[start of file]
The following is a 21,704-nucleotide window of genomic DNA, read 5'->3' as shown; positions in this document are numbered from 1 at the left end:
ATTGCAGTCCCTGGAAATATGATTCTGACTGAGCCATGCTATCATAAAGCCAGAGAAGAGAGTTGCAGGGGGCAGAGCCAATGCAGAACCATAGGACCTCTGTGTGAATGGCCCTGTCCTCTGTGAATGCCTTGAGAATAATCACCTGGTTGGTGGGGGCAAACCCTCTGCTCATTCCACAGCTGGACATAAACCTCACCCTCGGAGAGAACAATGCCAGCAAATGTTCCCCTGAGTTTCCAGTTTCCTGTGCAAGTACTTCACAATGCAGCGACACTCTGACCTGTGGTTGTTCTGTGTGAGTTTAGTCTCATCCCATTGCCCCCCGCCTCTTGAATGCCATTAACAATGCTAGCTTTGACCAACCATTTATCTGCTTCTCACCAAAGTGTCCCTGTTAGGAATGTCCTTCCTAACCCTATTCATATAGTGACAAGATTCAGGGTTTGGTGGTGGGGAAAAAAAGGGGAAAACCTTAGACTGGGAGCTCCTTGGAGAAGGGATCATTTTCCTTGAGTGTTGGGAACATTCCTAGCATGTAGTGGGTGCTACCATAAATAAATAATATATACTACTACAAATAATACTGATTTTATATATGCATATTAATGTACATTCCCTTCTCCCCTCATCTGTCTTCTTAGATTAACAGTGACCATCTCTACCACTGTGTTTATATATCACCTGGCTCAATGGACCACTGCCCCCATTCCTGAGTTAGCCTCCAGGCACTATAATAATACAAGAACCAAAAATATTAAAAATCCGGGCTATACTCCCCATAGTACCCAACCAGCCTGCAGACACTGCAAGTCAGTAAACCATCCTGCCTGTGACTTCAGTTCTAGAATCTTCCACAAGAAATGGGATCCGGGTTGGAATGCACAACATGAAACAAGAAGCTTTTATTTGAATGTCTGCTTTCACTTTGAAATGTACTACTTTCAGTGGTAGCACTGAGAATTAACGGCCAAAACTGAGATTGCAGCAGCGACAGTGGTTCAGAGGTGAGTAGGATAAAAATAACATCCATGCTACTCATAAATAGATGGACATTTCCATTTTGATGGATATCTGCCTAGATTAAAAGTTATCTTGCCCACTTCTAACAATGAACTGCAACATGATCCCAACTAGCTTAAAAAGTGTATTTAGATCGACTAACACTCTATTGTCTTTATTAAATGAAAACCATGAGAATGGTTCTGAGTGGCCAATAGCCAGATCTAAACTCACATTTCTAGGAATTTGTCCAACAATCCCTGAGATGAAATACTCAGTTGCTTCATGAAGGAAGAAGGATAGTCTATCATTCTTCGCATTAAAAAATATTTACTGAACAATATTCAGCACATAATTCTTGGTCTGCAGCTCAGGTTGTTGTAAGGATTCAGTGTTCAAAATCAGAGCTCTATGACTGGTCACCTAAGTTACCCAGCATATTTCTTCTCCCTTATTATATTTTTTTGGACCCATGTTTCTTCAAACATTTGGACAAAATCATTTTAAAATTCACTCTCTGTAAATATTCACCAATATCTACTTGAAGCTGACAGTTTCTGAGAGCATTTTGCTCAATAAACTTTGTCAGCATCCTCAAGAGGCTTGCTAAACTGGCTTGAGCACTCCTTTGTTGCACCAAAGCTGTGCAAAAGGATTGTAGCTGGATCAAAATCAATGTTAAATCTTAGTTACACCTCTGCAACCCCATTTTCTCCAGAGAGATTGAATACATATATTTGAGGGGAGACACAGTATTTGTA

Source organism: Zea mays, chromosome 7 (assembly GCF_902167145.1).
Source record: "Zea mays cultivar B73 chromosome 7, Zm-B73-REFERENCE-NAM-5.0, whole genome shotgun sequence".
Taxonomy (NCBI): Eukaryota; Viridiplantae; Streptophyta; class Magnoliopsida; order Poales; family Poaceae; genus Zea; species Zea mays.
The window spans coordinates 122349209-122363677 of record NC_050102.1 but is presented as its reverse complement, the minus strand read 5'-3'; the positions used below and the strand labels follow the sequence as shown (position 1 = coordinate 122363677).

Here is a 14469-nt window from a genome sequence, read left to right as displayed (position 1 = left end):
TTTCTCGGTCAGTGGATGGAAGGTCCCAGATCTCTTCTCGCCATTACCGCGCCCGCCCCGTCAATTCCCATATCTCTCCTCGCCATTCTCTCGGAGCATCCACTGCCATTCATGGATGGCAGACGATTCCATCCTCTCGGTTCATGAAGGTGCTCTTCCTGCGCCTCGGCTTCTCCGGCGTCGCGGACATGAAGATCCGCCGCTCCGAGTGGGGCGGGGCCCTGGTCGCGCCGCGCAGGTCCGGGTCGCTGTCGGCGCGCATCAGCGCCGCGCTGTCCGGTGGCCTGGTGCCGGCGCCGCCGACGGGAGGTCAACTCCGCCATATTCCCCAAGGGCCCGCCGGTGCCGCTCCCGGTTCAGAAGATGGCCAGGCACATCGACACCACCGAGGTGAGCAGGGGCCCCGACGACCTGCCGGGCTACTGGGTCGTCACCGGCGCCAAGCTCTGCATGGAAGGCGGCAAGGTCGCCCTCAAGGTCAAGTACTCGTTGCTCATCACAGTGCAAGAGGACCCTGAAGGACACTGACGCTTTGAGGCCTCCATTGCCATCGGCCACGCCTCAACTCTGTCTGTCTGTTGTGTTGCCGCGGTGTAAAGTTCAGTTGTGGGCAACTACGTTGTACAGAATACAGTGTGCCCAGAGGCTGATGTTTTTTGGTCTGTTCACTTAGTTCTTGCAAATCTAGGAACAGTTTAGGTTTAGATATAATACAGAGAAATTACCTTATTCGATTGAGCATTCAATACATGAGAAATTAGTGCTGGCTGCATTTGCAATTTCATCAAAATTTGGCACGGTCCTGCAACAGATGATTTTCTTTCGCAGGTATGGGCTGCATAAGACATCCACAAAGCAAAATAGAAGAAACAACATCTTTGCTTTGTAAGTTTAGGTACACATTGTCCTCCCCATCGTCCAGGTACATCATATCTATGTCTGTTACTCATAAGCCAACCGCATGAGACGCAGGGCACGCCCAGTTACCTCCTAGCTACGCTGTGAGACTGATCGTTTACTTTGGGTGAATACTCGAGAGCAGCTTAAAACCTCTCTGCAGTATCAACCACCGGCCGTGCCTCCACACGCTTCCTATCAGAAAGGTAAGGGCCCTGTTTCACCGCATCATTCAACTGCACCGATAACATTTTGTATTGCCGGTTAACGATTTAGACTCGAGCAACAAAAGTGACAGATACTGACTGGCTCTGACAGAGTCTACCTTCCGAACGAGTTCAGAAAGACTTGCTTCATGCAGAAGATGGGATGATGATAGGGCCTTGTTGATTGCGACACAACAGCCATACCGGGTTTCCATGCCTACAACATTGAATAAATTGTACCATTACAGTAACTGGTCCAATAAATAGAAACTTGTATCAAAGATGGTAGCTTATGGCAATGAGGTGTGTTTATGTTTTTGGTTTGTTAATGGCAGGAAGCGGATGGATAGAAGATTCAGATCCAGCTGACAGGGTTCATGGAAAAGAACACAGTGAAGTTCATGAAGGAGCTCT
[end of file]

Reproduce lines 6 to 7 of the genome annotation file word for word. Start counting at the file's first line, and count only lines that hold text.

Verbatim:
The window spans coordinates 122349209-122363677 of record NC_050102.1 but is presented as its reverse complement, the minus strand read 5'-3'; the positions used below and the strand labels follow the sequence as shown (position 1 = coordinate 122363677).

Here is a 14469-nt window from a genome sequence, read left to right as displayed (position 1 = left end):